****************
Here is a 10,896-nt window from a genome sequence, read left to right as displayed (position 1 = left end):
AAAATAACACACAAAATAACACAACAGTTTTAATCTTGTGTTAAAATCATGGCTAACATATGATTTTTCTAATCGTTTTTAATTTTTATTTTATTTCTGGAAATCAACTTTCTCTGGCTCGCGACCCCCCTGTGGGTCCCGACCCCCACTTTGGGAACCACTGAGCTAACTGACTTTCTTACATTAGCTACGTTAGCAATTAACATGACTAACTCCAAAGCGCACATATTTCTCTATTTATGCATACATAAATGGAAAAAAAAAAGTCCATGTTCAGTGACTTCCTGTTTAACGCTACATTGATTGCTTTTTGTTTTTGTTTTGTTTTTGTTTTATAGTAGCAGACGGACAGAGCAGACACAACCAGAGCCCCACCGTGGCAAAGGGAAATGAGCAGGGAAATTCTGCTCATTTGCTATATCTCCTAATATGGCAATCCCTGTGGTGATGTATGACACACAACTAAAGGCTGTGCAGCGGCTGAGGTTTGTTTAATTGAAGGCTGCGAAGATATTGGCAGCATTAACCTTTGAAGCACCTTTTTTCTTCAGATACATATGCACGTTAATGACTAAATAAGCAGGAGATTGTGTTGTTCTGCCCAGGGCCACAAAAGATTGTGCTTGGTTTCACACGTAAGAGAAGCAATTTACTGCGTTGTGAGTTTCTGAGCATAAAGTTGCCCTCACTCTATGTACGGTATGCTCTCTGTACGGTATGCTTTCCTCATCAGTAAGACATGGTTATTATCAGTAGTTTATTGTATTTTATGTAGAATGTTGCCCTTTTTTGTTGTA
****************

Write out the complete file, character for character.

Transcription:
Here is a 10,896-nt window from a genome sequence, read left to right as displayed (position 1 = left end):
AAAATAACACACAAAATAACACAACAGTTTTAATCTTGTGTTAAAATCATGGCTAACATATGATTTTTCTAATCGTTTTTAATTTTTATTTTATTTCTGGAAATCAACTTTCTCTGGCTCGCGACCCCCCTGTGGGTCCCGACCCCCACTTTGGGAACCACTGAGCTAACTGACTTTCTTACATTAGCTACGTTAGCAATTAACATGACTAACTCCAAAGCGCACATATTTCTCTATTTATGCATACATAAATGGAAAAAAAAAAGTCCATGTTCAGTGACTTCCTGTTTAACGCTACATTGATTGCTTTTTGTTTTTGTTTTGTTTTTGTTTTATAGTAGCAGACGGACAGAGCAGACACAACCAGAGCCCCACCGTGGCAAAGGGAAATGAGCAGGGAAATTCTGCTCATTTGCTATATCTCCTAATATGGCAATCCCTGTGGTGATGTATGACACACAACTAAAGGCTGTGCAGCGGCTGAGGTTTGTTTAATTGAAGGCTGCGAAGATATTGGCAGCATTAACCTTTGAAGCACCTTTTTTCTTCAGATACATATGCACGTTAATGACTAAATAAGCAGGAGATTGTGTTGTTCTGCCCAGGGCCACAAAAGATTGTGCTTGGTTTCACACGTAAGAGAAGCAATTTACTGCGTTGTGAGTTTCTGAGCATAAAGTTGCCCTCACTCTATGTACGGTATGCTCTCTGTACGGTATGCTTTCCTCATCAGTAAGACATGGTTATTATCAGTAGTTTATTGTATTTTATGTAGAATGTTGCCCTTTTTTGTTGTA